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Eminent French writer, George Sand (1804-1876), was in kinship care as a child. 

Amantine Lucile Aurore Dupin was born in Paris and was known as Aurore in her family. Her parents were Captain Maurice Francois Dupin, from an aristocratic family, and Antoinette Sophie-Victoire Delaborde, who grew up in an impoverished working-class family, was orphaned at age fourteen and supported herself through sex work. 

Maurice died when Aurore was four and his mother, Mme Dupin de Francueil, gave Aurore’s mother, Sophie, a pension to stay away while she raised the child at her Nohant estate in the south-west of France. Having read Rousseau, Mme Dupin allowed her granddaughter free reign on the country estate, while also insisting she learn ‘proper’ French. When her grandmother decided that Aurore at age thirteen had become too wild, she was sent off to live in a Paris convent. 

Aurore’s grandmother died when Aurore was seventeen. Twelve months later she married Casimir Dudevant. Unfortunately, it soon became apparent that Casimir was only interested in Dupin’s fortune and treated her poorly.

In 1831, Aurore left her husband and moved to Paris. She began publishing articles and a novel with novelist Jules Sandeau under the name Jules Sand. A year later, she published her first solo novel, Indiana, under the name George Sand. The novel told the story of a wife rebelling against a controlling husband and the social conventions surrounding marriage which left women powerless; it received wide acclaim and brought George Sand immediate fame.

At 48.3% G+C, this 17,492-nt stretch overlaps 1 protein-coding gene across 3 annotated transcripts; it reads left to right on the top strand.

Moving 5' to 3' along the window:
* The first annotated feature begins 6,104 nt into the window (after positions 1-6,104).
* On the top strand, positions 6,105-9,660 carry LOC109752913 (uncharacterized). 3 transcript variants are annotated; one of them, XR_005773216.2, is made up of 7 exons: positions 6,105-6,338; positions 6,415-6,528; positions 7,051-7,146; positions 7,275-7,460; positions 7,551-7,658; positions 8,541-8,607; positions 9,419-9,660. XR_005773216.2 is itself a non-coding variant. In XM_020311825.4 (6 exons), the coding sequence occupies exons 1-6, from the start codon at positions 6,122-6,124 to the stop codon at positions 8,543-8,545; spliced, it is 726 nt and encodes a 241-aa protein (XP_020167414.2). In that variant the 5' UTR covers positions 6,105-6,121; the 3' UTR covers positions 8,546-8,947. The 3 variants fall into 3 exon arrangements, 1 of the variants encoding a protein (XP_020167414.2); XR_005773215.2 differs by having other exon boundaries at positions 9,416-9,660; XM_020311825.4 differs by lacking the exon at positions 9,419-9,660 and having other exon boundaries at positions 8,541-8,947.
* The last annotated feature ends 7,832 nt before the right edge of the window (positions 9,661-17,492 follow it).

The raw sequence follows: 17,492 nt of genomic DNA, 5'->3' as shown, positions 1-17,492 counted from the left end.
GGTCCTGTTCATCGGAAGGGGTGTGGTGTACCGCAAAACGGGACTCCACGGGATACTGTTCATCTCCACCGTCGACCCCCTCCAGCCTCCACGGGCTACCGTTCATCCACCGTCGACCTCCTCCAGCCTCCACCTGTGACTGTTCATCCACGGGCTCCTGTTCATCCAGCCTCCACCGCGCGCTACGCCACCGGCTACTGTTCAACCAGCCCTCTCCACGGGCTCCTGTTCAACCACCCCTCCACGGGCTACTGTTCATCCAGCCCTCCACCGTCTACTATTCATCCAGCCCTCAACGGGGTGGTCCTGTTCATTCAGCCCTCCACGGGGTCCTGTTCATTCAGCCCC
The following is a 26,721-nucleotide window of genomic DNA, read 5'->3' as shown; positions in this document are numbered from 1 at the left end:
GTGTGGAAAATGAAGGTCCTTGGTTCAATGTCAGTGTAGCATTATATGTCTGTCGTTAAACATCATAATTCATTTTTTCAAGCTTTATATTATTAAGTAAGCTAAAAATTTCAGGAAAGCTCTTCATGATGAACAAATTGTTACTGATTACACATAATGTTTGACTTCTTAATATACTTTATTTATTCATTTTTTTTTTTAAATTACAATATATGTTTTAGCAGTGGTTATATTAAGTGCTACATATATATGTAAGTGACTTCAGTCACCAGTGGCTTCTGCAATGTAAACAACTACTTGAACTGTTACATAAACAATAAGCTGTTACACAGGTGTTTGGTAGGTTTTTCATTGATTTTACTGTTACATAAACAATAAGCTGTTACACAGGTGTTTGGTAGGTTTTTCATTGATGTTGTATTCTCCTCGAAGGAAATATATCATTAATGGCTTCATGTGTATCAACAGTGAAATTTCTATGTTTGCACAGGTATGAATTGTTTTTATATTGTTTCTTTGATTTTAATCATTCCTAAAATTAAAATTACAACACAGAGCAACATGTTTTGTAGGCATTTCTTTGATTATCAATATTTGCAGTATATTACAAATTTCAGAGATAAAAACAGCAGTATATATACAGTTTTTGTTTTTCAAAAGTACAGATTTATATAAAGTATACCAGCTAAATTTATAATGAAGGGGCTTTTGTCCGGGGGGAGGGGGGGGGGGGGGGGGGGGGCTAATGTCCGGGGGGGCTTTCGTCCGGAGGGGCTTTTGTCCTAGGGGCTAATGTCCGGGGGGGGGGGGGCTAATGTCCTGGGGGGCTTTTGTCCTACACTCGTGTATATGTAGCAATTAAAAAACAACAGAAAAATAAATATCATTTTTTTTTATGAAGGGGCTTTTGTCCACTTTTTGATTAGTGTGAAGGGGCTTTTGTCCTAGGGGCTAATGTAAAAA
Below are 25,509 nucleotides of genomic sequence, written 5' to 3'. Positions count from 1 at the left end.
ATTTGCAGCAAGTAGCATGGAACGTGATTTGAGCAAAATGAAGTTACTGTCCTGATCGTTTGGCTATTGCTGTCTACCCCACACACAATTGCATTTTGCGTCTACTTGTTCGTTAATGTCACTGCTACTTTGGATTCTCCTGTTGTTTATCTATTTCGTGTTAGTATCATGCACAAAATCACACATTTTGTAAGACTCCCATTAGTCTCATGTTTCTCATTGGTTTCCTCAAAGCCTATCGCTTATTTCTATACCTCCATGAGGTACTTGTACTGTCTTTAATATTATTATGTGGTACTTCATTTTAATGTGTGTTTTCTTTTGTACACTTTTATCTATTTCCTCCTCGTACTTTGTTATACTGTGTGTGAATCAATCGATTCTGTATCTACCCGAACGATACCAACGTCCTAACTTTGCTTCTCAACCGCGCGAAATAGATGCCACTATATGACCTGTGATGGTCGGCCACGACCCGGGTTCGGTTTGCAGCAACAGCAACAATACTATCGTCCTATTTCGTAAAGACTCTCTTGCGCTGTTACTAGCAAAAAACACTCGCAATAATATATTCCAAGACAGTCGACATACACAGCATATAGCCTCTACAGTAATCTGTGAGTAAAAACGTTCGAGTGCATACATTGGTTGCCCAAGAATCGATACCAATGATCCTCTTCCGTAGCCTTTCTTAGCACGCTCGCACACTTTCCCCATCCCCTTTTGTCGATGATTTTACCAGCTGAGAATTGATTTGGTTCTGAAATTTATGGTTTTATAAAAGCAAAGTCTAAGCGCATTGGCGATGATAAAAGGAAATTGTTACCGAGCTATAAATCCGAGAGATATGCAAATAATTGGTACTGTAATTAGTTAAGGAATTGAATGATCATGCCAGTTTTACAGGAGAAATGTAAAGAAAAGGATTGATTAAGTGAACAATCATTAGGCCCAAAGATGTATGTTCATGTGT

George Sand’s lifelong love of the countryside, which had begun in childhood, influenced many of her later rustic or pastoral novels.

George Sand became the most famous woman writer in France during the 19th century and was known internationally. She was also well-known for her unconventional lifestyle, her work ethic, her many intimate relationships (including with composer Frederic Chopin, her generous hospitality, and her caring for the tenants who worked her estate. 


Eisler, Benita. “The passions of George Sand.” Los Angeles Times, 2 January 2005. 

“George Sand.” In Our Time, BBC Sounds, 6 February 2020. 

Jack, Belinda. “George Sand. A Woman’s Life Writ Large.” The New York Times, 2000. 

Salmon, Bernita. “The works of George Sand as an interpretation of her life and personality: a thesis.” University of the Pacific, 1931. 

“George Sand French Novelist.” Britannica. 

Image available here.